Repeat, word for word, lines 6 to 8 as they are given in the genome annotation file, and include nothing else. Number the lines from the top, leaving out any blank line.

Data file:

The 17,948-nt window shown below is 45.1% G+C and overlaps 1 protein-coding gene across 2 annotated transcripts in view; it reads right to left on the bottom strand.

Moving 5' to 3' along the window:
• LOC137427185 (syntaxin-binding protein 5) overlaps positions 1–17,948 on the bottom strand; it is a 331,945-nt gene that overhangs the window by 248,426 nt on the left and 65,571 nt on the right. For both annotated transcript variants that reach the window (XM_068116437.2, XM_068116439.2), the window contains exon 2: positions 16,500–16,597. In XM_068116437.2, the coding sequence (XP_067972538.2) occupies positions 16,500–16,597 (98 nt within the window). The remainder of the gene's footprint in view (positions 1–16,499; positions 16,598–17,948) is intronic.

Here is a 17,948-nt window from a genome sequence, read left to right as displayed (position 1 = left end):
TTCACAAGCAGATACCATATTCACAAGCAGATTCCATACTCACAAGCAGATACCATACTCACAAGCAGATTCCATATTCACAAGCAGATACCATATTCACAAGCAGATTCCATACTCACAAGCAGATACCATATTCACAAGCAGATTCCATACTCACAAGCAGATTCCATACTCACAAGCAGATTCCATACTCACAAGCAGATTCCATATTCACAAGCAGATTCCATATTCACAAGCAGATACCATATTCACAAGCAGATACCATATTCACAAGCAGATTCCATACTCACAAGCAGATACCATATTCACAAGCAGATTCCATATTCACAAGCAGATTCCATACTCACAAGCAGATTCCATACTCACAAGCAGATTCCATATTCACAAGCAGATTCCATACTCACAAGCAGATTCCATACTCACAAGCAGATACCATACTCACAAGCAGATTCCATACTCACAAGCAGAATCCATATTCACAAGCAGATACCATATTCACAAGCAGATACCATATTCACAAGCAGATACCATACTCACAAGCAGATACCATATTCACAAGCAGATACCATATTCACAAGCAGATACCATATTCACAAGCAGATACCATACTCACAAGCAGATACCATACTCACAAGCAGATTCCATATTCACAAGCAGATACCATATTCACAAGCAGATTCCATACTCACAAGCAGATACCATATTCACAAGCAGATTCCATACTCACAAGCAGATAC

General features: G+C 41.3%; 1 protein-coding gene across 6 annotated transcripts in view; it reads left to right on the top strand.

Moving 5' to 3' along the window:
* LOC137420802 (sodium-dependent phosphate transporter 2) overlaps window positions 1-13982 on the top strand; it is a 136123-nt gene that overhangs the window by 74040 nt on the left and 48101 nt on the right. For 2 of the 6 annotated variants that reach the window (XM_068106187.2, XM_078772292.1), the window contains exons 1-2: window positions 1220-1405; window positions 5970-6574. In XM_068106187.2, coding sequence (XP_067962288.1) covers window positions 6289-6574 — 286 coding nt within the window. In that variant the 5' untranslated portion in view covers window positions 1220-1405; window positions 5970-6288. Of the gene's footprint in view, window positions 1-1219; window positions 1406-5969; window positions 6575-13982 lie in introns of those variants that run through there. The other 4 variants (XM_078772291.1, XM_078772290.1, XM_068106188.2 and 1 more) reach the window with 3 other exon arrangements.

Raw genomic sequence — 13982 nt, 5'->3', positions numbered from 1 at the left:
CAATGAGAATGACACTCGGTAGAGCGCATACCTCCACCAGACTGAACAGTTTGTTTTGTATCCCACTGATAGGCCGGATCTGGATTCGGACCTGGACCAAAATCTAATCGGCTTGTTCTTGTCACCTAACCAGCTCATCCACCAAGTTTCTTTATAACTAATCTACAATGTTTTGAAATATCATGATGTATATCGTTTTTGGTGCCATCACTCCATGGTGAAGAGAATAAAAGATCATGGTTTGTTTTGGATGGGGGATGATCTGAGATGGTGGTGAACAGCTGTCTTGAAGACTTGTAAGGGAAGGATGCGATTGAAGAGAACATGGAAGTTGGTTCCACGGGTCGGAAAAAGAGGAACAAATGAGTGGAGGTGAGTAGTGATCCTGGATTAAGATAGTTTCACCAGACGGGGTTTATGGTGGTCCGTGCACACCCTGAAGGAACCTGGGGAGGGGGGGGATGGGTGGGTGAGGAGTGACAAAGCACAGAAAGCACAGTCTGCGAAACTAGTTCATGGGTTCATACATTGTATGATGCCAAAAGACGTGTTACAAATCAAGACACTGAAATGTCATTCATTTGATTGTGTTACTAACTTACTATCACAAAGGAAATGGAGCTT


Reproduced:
General features: G+C 41.3%; 1 protein-coding gene across 6 annotated transcripts in view; it reads left to right on the top strand.

Moving 5' to 3' along the window:
* LOC137420802 (sodium-dependent phosphate transporter 2) overlaps window positions 1-13982 on the top strand; it is a 136123-nt gene that overhangs the window by 74040 nt on the left and 48101 nt on the right. For 2 of the 6 annotated variants that reach the window (XM_068106187.2, XM_078772292.1), the window contains exons 1-2: window positions 1220-1405; window positions 5970-6574. In XM_068106187.2, coding sequence (XP_067962288.1) covers window positions 6289-6574 — 286 coding nt within the window. In that variant the 5' untranslated portion in view covers window positions 1220-1405; window positions 5970-6288. Of the gene's footprint in view, window positions 1-1219; window positions 1406-5969; window positions 6575-13982 lie in introns of those variants that run through there. The other 4 variants (XM_078772291.1, XM_078772290.1, XM_068106188.2 and 1 more) reach the window with 3 other exon arrangements.